Ah, research! My ums have meaning, purpose, and I can even glom on to the assertion “The argument is that uh and um are conventional English words, and speakers plan for, formulate, and produce them just as they would any word.“
Another paper by the same author, and it’s gobsmacking to find a publisher link I can actually read the whole paper– see Listeners’ uses of um and uh in speech comprehension
Despite their frequency in conversational talk, little is known about how ums and uhs affect listeners’ on-line processing of spontaneous speech. Two studies of ums and uhs in English and Dutch reveal that hearing an uh has a beneficial effect on listeners’ ability to recognize words in upcoming speech, but that hearing an um has neither a beneficial nor a detrimental effect. The results suggest that um and uh are different from one another and support the hypothesis that uh is a signal of short upcoming delay and um is a signal of a long upcoming delay.https://link.springer.com/content/pdf/10.3758%2FBF03194926.pdf
More research I should lean on- as much as my umms may make me cringe, I can relax because Fox Tree’s paper suggests that “hearing an um has neither a beneficial nor a detrimental effect.”
The other thing that has been working away at my brain is a bit of wonder that if my zeal to clean up bits between the words of my guests, and also to remove the gaps between their words– am I actually changing their natural speech pattern? Some people just speak with more — deliberate — pauses and maybe its not just “dead air” but their natural speech. Who am I to “clean”.
So what I am coming away with is that maybe I can a whole lot less nitty gritty editing… and also not feel like my own ummmage is negative. It must be how I speak because the machine records how I speak, and is a much better source of data than the imaginary bird in my head who thinks they know how I sound.
One more nugget came in the twitter replies… again, this serendipity at it’s tweeted best
As a long time listener of NPR’s Fresh Air show hosted by Terry Gross (I listened to this much when I lived in the states and usually had NPR on all day), Steve noticed one segment that jumped out for having an excess of “filler words” “breaths and stammers” the kind of stuff I have been editing out.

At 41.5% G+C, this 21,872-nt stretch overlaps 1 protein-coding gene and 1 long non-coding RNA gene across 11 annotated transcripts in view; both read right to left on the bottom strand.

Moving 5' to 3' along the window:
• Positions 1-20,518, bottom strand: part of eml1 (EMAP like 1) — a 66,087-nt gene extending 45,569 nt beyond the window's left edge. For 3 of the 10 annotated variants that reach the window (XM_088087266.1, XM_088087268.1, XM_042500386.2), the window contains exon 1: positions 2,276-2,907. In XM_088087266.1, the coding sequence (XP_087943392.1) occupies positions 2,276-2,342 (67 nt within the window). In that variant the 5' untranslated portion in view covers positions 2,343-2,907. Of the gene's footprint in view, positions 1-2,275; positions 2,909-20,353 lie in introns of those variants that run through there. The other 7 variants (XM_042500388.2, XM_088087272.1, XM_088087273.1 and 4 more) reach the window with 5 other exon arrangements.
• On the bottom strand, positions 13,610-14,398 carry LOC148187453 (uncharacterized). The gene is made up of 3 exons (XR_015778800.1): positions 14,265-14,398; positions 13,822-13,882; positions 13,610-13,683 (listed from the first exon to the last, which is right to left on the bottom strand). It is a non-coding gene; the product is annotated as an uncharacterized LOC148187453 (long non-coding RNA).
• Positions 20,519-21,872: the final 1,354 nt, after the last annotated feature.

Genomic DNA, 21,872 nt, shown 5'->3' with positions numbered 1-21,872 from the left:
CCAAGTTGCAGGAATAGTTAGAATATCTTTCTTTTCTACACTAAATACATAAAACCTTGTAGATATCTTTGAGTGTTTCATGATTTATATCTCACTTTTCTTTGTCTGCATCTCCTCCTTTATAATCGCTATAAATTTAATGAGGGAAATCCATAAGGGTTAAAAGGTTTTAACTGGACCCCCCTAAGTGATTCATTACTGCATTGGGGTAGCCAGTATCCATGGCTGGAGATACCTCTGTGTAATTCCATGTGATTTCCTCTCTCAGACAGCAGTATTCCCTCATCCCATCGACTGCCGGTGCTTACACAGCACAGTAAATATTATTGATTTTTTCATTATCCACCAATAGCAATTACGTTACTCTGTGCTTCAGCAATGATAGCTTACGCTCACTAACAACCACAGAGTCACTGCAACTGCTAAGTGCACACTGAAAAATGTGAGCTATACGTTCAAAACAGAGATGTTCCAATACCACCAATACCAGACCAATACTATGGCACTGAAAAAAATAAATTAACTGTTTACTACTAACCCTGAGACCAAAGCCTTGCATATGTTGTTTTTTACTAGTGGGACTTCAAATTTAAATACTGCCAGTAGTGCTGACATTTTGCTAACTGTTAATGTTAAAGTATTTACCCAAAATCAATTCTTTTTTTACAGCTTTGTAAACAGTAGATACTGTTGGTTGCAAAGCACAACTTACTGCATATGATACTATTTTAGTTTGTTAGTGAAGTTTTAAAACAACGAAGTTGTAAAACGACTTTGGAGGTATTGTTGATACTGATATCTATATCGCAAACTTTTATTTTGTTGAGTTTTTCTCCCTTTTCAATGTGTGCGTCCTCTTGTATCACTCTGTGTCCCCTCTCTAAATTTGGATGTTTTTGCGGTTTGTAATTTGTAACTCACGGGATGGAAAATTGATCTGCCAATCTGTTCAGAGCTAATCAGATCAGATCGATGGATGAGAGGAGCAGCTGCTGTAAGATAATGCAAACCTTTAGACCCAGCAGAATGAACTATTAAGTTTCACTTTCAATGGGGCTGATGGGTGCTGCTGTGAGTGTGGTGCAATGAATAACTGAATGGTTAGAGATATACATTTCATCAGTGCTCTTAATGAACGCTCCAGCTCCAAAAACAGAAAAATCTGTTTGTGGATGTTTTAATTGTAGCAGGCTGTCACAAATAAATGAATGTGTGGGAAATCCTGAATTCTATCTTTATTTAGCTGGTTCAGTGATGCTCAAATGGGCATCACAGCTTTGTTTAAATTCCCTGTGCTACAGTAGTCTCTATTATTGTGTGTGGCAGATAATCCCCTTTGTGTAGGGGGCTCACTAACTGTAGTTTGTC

I sampled the question and answer and gave it my “close editing” treatment of removing unattached filler words, stammers, and breaths. This means that words such as “um,” “like,” “ah,” etc. are snipped out if they are not attached to other utterances. Likewise, I removed noticeable breaths if they were unattached to other utterances. This method leaves plenty of repeated words, and filler sounds such as “uh,” “ah,” and “um.” Removing these completely would make the speech sound robotic. Removing these samples when they stand alone (e.g. with silence before and after them) leaves a natural yet polished sounding spoken prose that feels authentic, provided enough silence is left where the omissions are made.Terry Gross Editing Exercise
Steve feels the editing made it feel natural and human but still unsure if it’s really an improvement. “It seems arrogant and silly to attempt to “improve” what goes on the air for that program.” His Google drive link includes the two versions so you can compare.
If ever I teach audio editing again, I might introduce an exercise like this, so students can practice doing tight edits but also do some testing to assess what kind of difference “cleaning the audio” has.
This is going to shake up (and simplify) my audio editing. I am not going to do all that fine tune editing, and only remove things that are gaffes or just not relevant. This should make me much faster at editing.
And ummm, I am going to reset my own assumption, and um, accept my um, speech pattern is what it is. I think Michael Berman summed it up most eloquently.
Featured Image: Screenshot of a recent audio editing session, my own voice track with highlighted the tell-tale hump shape of my “ummm” in the waveform (sharing here under a Creative Commons CC-BY 4.0 license)